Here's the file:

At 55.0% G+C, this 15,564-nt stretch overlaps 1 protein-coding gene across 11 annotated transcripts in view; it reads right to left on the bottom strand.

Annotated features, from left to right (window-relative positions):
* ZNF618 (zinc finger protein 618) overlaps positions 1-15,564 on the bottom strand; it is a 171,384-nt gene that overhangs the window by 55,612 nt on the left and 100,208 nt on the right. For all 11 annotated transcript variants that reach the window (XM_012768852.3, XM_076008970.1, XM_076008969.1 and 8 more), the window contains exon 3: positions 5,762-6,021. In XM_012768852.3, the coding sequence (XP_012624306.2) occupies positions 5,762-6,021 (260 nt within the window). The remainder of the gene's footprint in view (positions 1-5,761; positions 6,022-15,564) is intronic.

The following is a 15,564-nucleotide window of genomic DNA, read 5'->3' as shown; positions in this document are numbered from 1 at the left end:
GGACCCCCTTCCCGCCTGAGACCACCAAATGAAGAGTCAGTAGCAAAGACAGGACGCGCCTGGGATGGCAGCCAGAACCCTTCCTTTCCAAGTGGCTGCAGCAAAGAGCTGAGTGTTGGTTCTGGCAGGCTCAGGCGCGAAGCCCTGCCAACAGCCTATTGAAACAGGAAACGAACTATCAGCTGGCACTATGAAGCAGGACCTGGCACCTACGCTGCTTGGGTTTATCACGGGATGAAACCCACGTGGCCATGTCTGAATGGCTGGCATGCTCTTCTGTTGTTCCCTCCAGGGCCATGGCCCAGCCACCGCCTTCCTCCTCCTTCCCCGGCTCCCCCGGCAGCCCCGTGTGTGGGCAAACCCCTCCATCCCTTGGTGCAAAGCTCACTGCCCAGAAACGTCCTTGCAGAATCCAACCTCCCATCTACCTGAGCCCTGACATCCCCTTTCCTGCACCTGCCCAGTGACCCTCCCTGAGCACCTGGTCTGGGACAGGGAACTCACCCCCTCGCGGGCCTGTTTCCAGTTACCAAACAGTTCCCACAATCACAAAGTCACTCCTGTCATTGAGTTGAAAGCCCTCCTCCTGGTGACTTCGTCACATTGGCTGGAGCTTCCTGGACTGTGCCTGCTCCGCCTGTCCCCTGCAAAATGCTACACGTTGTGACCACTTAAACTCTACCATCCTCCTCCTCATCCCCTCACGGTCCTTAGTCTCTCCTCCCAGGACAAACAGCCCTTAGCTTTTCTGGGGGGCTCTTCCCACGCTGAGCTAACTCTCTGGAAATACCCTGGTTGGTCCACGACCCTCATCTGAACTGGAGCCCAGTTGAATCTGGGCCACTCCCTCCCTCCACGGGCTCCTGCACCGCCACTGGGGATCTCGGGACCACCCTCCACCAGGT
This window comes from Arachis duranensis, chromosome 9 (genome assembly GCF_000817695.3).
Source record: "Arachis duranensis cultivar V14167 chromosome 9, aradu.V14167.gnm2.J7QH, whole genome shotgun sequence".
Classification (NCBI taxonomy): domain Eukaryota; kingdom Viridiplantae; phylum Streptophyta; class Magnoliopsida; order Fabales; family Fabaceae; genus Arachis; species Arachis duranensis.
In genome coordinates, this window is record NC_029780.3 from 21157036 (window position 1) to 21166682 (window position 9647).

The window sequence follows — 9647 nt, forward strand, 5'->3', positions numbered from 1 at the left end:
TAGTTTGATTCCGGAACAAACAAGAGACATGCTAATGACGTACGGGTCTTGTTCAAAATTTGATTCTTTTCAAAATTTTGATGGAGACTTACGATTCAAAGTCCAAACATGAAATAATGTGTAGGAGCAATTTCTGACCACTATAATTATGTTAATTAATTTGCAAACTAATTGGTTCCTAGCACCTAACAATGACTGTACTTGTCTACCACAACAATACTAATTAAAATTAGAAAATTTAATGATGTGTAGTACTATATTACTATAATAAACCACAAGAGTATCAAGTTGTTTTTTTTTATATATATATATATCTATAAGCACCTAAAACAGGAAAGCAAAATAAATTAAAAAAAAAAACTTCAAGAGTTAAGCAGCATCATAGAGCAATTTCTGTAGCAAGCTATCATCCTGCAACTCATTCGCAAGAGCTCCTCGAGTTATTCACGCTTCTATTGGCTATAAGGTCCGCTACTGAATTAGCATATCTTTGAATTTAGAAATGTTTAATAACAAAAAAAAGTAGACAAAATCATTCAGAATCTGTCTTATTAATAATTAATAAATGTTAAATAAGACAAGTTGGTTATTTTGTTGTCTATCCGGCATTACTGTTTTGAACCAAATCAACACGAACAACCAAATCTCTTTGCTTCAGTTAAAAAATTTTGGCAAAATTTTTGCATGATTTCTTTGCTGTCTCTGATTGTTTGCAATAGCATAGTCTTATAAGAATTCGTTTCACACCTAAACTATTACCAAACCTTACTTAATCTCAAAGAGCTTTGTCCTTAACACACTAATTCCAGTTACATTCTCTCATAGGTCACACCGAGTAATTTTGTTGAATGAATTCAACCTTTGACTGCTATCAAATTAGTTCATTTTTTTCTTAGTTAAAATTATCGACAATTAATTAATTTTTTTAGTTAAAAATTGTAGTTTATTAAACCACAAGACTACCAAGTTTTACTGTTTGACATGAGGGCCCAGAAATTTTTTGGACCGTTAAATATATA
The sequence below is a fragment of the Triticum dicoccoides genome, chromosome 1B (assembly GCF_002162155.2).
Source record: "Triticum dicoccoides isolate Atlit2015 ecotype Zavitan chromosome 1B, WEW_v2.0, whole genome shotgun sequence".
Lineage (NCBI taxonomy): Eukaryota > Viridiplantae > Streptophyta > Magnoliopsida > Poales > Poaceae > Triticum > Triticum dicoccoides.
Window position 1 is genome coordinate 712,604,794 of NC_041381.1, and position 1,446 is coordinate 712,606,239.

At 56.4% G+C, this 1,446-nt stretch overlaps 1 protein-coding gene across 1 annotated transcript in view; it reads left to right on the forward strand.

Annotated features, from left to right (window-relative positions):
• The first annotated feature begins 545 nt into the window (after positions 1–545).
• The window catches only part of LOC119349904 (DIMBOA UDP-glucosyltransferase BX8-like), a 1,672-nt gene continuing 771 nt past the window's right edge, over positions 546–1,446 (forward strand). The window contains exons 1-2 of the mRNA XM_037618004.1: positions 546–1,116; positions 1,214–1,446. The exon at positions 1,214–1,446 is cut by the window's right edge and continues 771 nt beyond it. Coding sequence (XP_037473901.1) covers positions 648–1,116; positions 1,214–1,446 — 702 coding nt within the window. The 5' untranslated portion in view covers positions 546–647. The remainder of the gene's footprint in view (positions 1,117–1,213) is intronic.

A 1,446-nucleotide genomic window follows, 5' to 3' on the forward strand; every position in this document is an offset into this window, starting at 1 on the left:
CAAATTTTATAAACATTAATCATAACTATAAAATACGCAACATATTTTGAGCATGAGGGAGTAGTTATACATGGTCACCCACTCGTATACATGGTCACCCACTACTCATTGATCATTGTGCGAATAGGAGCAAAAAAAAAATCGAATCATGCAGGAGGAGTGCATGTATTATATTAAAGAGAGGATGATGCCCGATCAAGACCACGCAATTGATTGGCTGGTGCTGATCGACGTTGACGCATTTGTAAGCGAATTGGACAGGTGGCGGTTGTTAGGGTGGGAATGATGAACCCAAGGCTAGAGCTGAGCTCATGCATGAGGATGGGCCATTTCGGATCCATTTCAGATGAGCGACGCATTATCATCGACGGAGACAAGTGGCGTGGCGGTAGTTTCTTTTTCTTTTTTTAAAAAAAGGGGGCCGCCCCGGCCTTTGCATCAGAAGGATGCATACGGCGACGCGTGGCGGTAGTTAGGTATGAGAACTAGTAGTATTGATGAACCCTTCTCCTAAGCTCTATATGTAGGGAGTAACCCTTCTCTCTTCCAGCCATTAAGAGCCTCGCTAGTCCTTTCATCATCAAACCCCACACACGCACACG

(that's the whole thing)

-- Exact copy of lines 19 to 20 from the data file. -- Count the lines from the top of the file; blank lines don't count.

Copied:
• The window catches only part of LOC119349904 (DIMBOA UDP-glucosyltransferase BX8-like), a 1,672-nt gene continuing 771 nt past the window's right edge, over positions 546–1,446 (forward strand). The window contains exons 1-2 of the mRNA XM_037618004.1: positions 546–1,116; positions 1,214–1,446. The exon at positions 1,214–1,446 is cut by the window's right edge and continues 771 nt beyond it. Coding sequence (XP_037473901.1) covers positions 648–1,116; positions 1,214–1,446 — 702 coding nt within the window. The 5' untranslated portion in view covers positions 546–647. The remainder of the gene's footprint in view (positions 1,117–1,213) is intronic.

A 1,446-nucleotide genomic window follows, 5' to 3' on the forward strand; every position in this document is an offset into this window, starting at 1 on the left: